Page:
Dynel McMILLAN, Lorna Peterson, James J. Dennison and Harold L. Smalls,
Justice REHNQUIST delivered the opinion of the Court.
We granted certiorari to consider the constitutionality, under the Due Process Clause of the Fourteenth Amendment and the jury trial guarantee of the Sixth Amendment, of Pennsylvania's Mandatory Minimum Sentencing Act, 42 Pa.Const.Stat. § 9712 (1982) (the Act).
[p. 81] I
The Act was adopted in 1982. It provides that anyone convicted of certain enumerated felonies is subject to a mandatory minimum sentence of five years' imprisonment if the sentencing judge finds, by a preponderance of the evidence, that the person "visibly possessed a firearm" during the commission of the offense. At the sentencing hearing, the judge is directed to consider the evidence introduced at trial and any additional evidence offered by either the defendant or the Commonwealth. § 9712(b). [n. 1] The Act operates to divest [p. 82] the judge of discretion to impose any sentence of less than five years for the underlying felony; it does not authorize a sentence in excess of that otherwise allowed for that offense.
Petitioners also contended that even if visible possession is not an element of the offense, due process requires more than proof by a preponderance of the evidence. The Supreme Court of Pennsylvania rejected this claim as well, holding that the preponderance standard satisfies due process under the approach set out in Addington v. Texas, 441 U.S. 418, 99 S.Ct. 1804, 60 L.Ed.2d 323 (1979). The Commonwealth's interest in deterring the illegal use of firearms and insure punishment for those who [p. 84] commit crimes with guns is as compelling as a convicted defendant's countervailing liberty interest, which has been substantially diminished by a guilty verdict. Moreover, the risk of error in the context of a § 9712 proceeding is comparatively slight--visible possession is a simple, straightforward issue susceptible of objective proof. On balance, the court concluded, it is reasonable for the defendant and the Commonwealth to share equally in any risk of error. The court vacated petitioners' sentences and remanded for sentencing pursuant to the Act. One justice concurred and filed a separate opinion.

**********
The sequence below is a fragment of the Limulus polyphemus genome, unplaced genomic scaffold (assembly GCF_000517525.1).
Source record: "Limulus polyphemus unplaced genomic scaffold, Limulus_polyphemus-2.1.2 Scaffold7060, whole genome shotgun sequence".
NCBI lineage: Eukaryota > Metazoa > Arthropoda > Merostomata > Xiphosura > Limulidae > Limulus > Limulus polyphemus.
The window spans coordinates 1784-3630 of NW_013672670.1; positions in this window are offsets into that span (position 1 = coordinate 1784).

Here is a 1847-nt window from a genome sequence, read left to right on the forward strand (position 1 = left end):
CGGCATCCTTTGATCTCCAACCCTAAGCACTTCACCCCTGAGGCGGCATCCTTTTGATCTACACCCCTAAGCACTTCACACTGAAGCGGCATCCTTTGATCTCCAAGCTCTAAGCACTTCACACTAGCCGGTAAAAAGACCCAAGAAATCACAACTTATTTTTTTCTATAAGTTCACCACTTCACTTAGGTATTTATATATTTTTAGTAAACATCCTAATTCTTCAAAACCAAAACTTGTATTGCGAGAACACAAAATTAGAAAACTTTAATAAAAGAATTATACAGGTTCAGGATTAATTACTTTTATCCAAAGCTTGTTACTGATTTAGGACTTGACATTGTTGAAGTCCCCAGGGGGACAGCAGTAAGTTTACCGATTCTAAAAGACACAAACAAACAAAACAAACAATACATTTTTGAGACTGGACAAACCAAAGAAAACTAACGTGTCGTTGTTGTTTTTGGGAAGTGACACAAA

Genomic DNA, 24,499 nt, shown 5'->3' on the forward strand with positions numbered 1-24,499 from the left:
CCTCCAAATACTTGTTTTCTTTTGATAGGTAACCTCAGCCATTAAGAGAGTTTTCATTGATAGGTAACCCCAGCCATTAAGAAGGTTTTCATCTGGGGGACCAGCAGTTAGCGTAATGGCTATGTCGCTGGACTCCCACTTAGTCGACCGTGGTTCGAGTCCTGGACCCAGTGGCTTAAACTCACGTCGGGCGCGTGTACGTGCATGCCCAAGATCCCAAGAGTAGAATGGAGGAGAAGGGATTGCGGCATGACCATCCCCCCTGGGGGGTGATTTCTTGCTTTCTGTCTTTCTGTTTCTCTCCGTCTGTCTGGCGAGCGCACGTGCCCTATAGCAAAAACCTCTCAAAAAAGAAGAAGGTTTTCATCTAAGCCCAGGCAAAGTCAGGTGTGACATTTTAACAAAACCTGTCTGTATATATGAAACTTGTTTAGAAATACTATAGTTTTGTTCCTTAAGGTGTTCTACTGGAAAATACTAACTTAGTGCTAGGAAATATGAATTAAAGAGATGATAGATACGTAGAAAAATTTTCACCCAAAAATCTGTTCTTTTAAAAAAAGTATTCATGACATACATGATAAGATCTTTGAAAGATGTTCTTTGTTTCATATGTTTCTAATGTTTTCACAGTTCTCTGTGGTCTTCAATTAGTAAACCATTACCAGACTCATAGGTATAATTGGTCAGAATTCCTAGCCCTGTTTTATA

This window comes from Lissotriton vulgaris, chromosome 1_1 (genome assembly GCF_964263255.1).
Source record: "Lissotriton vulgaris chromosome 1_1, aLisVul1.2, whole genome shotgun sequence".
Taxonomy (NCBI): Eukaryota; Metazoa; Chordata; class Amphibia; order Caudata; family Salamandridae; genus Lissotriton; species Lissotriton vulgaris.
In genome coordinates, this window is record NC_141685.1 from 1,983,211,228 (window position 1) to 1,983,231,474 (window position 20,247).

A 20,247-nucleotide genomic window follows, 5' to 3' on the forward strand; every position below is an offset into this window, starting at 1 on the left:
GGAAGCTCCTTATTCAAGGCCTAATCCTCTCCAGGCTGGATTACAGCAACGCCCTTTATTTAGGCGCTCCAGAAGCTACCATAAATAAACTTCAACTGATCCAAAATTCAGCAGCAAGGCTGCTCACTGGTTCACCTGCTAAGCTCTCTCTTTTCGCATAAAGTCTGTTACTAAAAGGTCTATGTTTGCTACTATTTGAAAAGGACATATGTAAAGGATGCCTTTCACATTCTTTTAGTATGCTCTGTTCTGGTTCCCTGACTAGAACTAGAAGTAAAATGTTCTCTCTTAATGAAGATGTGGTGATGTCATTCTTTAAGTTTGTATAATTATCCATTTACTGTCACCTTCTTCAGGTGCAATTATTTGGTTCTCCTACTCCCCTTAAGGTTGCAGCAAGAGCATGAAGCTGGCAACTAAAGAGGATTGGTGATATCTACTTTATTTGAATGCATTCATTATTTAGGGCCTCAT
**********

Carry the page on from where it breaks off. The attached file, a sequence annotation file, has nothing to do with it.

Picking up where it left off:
We granted certiorari, 474 U.S. 815, 106 S.Ct. 58, 88 L.Ed.2d 47 (1985), and now affirm.
Petitioners argue that under the Due Process Clause as interpreted in Winship and Mullaney, if a State wants to punish visible possession of a firearm it must undertake the burden of proving that fact beyond a reasonable doubt. We disagree. Winship held that "the Due Process Clause protects the accused against conviction except upon proof beyond a reasonable doubt of every fact necessary to constitute the crime with which he is charged." 397 U.S., at 364, 90 S.Ct., at 1073. In Mullaney v. Wilbur, we held that the Due Process Clause "requires the prosecution to prove beyond a reasonable doubt the absence of the heat of passion on sudden provocation when the issue is properly presented in a homicide case." 421 U.S., at 704, 95 S.Ct., at 1892. But in Patterson, we rejected the claim that whenever a State links the "severity of punishment" to "the presence or absence of an identified fact" the State must prove that fact beyond a reasonable doubt. 432 U.S., at 214, 97 S.Ct., at 2329; see also id., at 207, 97 S.Ct., at 2325 (State need not "prove beyond a reasonable doubt every fact, the existence or nonexistence of which it is willing to recognize as an exculpatory or mitigating circumstance affecting the degree of culpability or the severity of the punishment"). In particular, we upheld against a due process challenge New York's law placing on [p. 85] defendants charged with murder the burden of proving the affirmative defense of extreme emotional disturbance.
Patterson stressed that in determining what facts must be proved
beyond a reasonable doubt the state legislature's definition of the elements
of the offense is usually dispositive: "[T]he Due Process Clause
requires the prosecution to prove beyond a reasonable doubt all of the
elements included in the definition of the offense of which the defendant
is charged." Id., at 210, 97 S.Ct., at 2327 (emphasis added).
While "there are obviously constitutional limits beyond which the States
may not go in this regard," ibid., "[t]he applicability of the reasonable-doubt
standard ... has always been dependent on how a State defines the offense
that is charged in any given case," id., at 211, n. 12, 97 S.Ct., at 2327.
Patterson rests on a premise that bears repeating here: